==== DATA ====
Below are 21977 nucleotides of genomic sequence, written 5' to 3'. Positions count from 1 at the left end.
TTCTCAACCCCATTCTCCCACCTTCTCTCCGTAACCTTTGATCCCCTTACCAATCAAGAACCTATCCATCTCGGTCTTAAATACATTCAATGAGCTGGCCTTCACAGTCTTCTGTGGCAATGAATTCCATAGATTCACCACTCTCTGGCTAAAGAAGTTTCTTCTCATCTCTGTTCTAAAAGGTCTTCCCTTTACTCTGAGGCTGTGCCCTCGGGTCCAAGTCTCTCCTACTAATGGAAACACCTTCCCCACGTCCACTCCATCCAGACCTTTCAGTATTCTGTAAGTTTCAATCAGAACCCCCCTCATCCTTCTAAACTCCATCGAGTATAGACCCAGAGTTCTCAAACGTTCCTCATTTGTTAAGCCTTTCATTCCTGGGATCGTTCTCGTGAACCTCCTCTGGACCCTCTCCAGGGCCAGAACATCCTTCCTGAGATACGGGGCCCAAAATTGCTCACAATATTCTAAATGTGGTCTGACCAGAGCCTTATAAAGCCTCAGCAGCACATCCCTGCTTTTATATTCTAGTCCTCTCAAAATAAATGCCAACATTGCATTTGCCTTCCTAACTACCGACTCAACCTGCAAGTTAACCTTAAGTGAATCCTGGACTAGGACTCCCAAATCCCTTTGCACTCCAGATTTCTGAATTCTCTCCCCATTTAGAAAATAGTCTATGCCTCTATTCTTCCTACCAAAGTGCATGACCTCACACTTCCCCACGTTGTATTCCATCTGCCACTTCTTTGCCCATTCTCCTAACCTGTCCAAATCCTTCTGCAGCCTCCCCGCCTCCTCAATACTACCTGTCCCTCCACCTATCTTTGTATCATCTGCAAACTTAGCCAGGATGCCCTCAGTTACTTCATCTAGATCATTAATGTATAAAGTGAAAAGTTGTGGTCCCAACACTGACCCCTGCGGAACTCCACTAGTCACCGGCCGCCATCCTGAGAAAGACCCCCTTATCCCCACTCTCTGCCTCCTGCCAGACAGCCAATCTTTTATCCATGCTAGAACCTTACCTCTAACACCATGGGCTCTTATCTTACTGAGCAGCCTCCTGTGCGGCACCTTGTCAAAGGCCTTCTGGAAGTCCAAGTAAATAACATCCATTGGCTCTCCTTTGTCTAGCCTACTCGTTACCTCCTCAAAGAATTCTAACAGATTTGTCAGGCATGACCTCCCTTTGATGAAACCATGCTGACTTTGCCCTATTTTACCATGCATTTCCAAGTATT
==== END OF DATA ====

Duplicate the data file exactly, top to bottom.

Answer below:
Below are 21977 nucleotides of genomic sequence, written 5' to 3'. Positions count from 1 at the left end.
TTCTCAACCCCATTCTCCCACCTTCTCTCCGTAACCTTTGATCCCCTTACCAATCAAGAACCTATCCATCTCGGTCTTAAATACATTCAATGAGCTGGCCTTCACAGTCTTCTGTGGCAATGAATTCCATAGATTCACCACTCTCTGGCTAAAGAAGTTTCTTCTCATCTCTGTTCTAAAAGGTCTTCCCTTTACTCTGAGGCTGTGCCCTCGGGTCCAAGTCTCTCCTACTAATGGAAACACCTTCCCCACGTCCACTCCATCCAGACCTTTCAGTATTCTGTAAGTTTCAATCAGAACCCCCCTCATCCTTCTAAACTCCATCGAGTATAGACCCAGAGTTCTCAAACGTTCCTCATTTGTTAAGCCTTTCATTCCTGGGATCGTTCTCGTGAACCTCCTCTGGACCCTCTCCAGGGCCAGAACATCCTTCCTGAGATACGGGGCCCAAAATTGCTCACAATATTCTAAATGTGGTCTGACCAGAGCCTTATAAAGCCTCAGCAGCACATCCCTGCTTTTATATTCTAGTCCTCTCAAAATAAATGCCAACATTGCATTTGCCTTCCTAACTACCGACTCAACCTGCAAGTTAACCTTAAGTGAATCCTGGACTAGGACTCCCAAATCCCTTTGCACTCCAGATTTCTGAATTCTCTCCCCATTTAGAAAATAGTCTATGCCTCTATTCTTCCTACCAAAGTGCATGACCTCACACTTCCCCACGTTGTATTCCATCTGCCACTTCTTTGCCCATTCTCCTAACCTGTCCAAATCCTTCTGCAGCCTCCCCGCCTCCTCAATACTACCTGTCCCTCCACCTATCTTTGTATCATCTGCAAACTTAGCCAGGATGCCCTCAGTTACTTCATCTAGATCATTAATGTATAAAGTGAAAAGTTGTGGTCCCAACACTGACCCCTGCGGAACTCCACTAGTCACCGGCCGCCATCCTGAGAAAGACCCCCTTATCCCCACTCTCTGCCTCCTGCCAGACAGCCAATCTTTTATCCATGCTAGAACCTTACCTCTAACACCATGGGCTCTTATCTTACTGAGCAGCCTCCTGTGCGGCACCTTGTCAAAGGCCTTCTGGAAGTCCAAGTAAATAACATCCATTGGCTCTCCTTTGTCTAGCCTACTCGTTACCTCCTCAAAGAATTCTAACAGATTTGTCAGGCATGACCTCCCTTTGATGAAACCATGCTGACTTTGCCCTATTTTACCATGCATTTCCAAGTATT